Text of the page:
RE: [intel-sgx-kernel-dev] [PATCH v5 06/11] intel_sgx: driver for Intel Software Guard Extensions

From: Christopherson, Sean J
Date: Tue Dec 19 2017 - 18:25:05 EST

On Tuesday, December 19, 2017 Jarkko Sakkinen wrote:
> On Tue, 2017-12-19 at 18:52 +0000, Christopherson, Sean J wrote:
> > > We can cache tokens in future in the kernel space, can't we?
> >
> > Yes, but why? Deferring to userspace is less complex and likely
> > more performant.
> That's quite strong argument especially if you are making that for
> systems running multiple independent workloads and not just a single
> application.
> > Tokens are large enough that there would need to be some form of
> > limit on the number of tokens, which brings up questions about
> > how to account tokens, the cache eviction scheme, whether or not
> > the size of the cache should be controllable from userspace, etc...
> Leaving caching decisions to the kernel also gives more freedoms to
> do global decisions.
> > Userspace caching can likely provide better performance because
> > the user/application knows the usage model and life expectancy of
> > its tokens, i.e. userspace can make informed decisions about when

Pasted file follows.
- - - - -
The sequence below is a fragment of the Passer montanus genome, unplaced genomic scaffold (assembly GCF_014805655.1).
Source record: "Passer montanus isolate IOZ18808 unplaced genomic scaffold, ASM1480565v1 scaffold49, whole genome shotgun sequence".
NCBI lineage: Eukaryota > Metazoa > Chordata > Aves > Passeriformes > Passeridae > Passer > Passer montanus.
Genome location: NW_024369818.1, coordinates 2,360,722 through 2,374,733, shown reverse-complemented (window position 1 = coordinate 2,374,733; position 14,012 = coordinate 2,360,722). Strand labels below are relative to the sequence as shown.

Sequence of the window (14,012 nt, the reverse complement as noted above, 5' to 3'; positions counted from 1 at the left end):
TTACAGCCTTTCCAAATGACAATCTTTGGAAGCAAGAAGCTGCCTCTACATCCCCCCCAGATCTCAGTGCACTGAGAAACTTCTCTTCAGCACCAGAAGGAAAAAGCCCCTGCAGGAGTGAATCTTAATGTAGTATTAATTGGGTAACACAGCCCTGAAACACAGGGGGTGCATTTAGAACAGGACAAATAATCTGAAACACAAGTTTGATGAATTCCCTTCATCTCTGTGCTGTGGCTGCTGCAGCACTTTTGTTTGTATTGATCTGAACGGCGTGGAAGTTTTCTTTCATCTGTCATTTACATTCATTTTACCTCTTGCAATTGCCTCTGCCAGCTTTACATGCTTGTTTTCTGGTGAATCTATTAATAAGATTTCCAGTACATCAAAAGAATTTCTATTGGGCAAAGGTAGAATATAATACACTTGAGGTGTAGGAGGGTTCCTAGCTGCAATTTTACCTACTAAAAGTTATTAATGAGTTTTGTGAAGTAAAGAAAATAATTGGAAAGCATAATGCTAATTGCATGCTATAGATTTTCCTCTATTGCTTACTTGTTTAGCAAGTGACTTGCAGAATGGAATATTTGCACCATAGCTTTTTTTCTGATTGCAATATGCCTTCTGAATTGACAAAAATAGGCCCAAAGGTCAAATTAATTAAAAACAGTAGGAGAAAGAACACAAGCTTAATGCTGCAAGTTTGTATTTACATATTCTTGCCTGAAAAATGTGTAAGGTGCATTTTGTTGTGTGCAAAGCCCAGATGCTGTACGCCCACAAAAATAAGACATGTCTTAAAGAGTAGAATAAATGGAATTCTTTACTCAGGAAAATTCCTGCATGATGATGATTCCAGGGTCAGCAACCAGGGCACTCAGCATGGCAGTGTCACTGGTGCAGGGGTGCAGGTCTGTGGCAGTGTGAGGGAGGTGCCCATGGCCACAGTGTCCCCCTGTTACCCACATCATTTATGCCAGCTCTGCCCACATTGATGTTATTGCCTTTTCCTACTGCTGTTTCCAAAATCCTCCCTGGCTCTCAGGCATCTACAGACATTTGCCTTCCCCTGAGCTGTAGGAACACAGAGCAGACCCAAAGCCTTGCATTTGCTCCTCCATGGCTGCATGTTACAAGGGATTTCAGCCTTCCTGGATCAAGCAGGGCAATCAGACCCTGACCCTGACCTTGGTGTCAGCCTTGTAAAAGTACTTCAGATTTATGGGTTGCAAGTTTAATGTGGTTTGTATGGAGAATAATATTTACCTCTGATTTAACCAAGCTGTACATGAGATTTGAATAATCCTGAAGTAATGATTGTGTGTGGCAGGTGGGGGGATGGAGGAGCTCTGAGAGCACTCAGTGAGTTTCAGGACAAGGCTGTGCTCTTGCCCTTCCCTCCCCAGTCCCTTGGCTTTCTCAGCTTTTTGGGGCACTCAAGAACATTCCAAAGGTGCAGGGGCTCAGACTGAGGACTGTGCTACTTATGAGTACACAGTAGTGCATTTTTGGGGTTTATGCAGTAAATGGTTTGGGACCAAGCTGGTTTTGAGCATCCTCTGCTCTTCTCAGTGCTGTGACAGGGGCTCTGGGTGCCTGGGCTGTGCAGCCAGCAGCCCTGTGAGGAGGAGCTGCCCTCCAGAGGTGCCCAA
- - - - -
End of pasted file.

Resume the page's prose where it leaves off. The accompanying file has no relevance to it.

> > to discard a token, how much memory to dedicate to caching tokens,
> > etc... And in the case of VMs, userspace can reuse tokens across
> > reboots (of the VM), e.g. by saving tokens to disk.
> I'm not really convinced that your argument is sound if you consider the
> whole range of x86 systems that can run enclaves especially if the
> system is running multiple irrelated applications.
> And you are ignoring everything else but the performance, which is does
> not make any sense. The current design governs the Linux kernel to have
> the ultimate power, which enclaves to run with the minimized proprietary
> risk. I think that is something worth of emphasizing too.

Exposing the token generated by the in-kernel LE doesn't affect the
kernel's power in the slightest, e.g. the kernel doesn't need a LE
to refuse to run an enclave and a privileged user can always load
an out-of-tree driver if they really want to circumvent the kernel's
policies, which is probably easier than stealing the LE's private key.

> Whether the token caching is left to kernel or user space will most
> definitely introduce some non-trivial performance problems to solve
> with some unexpected workloads that we cannot imagine right now. That's
> why the governance should be the driver. Not the performance. Those
> issues can and must be sorted out in any case.